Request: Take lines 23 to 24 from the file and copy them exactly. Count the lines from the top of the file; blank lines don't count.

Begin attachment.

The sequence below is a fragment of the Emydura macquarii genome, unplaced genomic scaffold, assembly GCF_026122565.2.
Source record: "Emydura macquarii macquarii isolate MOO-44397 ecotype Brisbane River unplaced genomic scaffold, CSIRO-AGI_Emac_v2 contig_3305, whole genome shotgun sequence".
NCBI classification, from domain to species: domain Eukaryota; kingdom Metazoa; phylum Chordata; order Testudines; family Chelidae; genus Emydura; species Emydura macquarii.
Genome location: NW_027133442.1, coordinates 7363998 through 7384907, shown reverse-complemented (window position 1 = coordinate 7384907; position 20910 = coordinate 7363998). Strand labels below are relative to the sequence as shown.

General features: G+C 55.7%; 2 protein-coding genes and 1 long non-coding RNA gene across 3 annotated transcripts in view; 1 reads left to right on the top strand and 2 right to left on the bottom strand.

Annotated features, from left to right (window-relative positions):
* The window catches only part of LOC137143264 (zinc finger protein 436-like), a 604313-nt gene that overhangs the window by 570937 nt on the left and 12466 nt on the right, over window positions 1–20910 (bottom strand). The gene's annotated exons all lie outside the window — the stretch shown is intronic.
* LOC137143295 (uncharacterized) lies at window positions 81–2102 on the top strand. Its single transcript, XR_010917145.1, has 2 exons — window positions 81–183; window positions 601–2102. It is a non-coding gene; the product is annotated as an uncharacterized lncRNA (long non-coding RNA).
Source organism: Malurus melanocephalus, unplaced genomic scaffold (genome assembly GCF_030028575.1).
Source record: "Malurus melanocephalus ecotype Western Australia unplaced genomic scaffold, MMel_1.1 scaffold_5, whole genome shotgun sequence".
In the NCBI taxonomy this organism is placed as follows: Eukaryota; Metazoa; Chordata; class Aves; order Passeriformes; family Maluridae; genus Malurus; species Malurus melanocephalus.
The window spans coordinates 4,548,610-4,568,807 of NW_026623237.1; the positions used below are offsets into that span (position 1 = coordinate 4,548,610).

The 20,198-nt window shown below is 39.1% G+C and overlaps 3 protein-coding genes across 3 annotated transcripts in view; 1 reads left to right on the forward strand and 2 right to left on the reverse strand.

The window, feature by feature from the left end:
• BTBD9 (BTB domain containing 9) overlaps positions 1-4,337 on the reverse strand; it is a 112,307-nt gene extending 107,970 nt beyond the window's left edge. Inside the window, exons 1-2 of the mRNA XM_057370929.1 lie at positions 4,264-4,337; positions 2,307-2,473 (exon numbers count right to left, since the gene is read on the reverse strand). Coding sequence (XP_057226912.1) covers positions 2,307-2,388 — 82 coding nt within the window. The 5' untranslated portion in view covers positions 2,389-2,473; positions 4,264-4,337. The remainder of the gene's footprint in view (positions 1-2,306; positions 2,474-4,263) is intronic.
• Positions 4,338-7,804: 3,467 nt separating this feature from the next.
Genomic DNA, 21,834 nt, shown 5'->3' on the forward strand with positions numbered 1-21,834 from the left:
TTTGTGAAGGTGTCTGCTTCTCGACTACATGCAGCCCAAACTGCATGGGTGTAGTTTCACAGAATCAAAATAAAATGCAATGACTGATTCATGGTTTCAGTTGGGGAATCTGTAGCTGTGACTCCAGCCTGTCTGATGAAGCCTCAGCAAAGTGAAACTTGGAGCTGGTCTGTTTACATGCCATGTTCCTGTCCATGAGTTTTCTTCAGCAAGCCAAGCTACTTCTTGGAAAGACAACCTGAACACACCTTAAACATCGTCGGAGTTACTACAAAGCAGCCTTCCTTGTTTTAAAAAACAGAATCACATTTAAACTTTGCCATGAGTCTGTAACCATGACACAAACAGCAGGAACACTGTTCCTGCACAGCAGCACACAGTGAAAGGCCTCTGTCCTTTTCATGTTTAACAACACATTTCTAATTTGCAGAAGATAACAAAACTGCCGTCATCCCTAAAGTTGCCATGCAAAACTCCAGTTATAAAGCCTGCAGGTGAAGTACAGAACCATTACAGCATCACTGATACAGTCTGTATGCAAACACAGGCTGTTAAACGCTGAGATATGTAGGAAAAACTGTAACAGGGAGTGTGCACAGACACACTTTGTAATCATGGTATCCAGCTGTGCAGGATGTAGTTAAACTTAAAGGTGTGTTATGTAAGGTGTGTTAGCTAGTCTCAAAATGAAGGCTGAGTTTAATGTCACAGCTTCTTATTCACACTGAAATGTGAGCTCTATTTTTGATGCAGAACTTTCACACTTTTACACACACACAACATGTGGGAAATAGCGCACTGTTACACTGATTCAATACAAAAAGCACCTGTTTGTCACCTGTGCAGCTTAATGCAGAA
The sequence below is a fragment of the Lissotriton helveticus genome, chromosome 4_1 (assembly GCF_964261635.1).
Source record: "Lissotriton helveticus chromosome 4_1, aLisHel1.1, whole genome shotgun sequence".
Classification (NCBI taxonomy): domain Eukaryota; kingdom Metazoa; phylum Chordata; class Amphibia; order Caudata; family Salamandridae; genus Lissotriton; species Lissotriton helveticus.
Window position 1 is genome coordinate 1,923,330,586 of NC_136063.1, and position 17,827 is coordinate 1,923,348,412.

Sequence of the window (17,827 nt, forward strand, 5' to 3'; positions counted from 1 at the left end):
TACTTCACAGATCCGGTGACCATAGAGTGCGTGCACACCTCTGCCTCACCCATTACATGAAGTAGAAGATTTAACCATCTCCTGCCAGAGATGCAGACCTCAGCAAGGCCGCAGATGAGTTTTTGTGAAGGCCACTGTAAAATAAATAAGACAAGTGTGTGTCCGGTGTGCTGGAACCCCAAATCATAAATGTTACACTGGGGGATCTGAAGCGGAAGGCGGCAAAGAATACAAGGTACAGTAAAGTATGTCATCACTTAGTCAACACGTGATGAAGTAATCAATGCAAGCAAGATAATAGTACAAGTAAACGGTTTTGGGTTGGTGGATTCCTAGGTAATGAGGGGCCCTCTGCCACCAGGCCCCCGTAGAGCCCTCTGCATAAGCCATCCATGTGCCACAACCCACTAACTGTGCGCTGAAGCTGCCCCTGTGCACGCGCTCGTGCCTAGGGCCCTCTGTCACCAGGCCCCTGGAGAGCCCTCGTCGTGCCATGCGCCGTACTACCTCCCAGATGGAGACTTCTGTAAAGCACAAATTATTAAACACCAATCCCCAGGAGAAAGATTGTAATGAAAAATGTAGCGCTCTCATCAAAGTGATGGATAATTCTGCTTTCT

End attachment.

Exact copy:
Sequence of the window (17,827 nt, forward strand, 5' to 3'; positions counted from 1 at the left end):
TACTTCACAGATCCGGTGACCATAGAGTGCGTGCACACCTCTGCCTCACCCATTACATGAAGTAGAAGATTTAACCATCTCCTGCCAGAGATGCAGACCTCAGCAAGGCCGCAGATGAGTTTTTGTGAAGGCCACTGTAAAATAAATAAGACAAGTGTGTGTCCGGTGTGCTGGAACCCCAAATCATAAATGTTACACTGGGGGATCTGAAGCGGAAGGCGGCAAAGAATACAAGGTACAGTAAAGTATGTCATCACTTAGTCAACACGTGATGAAGTAATCAATGCAAGCAAGATAATAGTACAAGTAAACGGTTTTGGGTTGGTGGATTCCTAGGTAATGAGGGGCCCTCTGCCACCAGGCCCCCGTAGAGCCCTCTGCATAAGCCATCCATGTGCCACAACCCACTAACTGTGCGCTGAAGCTGCCCCTGTGCACGCGCTCGTGCCTAGGGCCCTCTGTCACCAGGCCCCTGGAGAGCCCTCGTCGTGCCATGCGCCGTACTACCTCCCAGATGGAGACTTCTGTAAAGCACAAATTATTAAACACCAATCCCCAGGAGAAAGATTGTAATGAAAAATGTAGCGCTCTCATCAAAGTGATGGATAATTCTGCTTTCT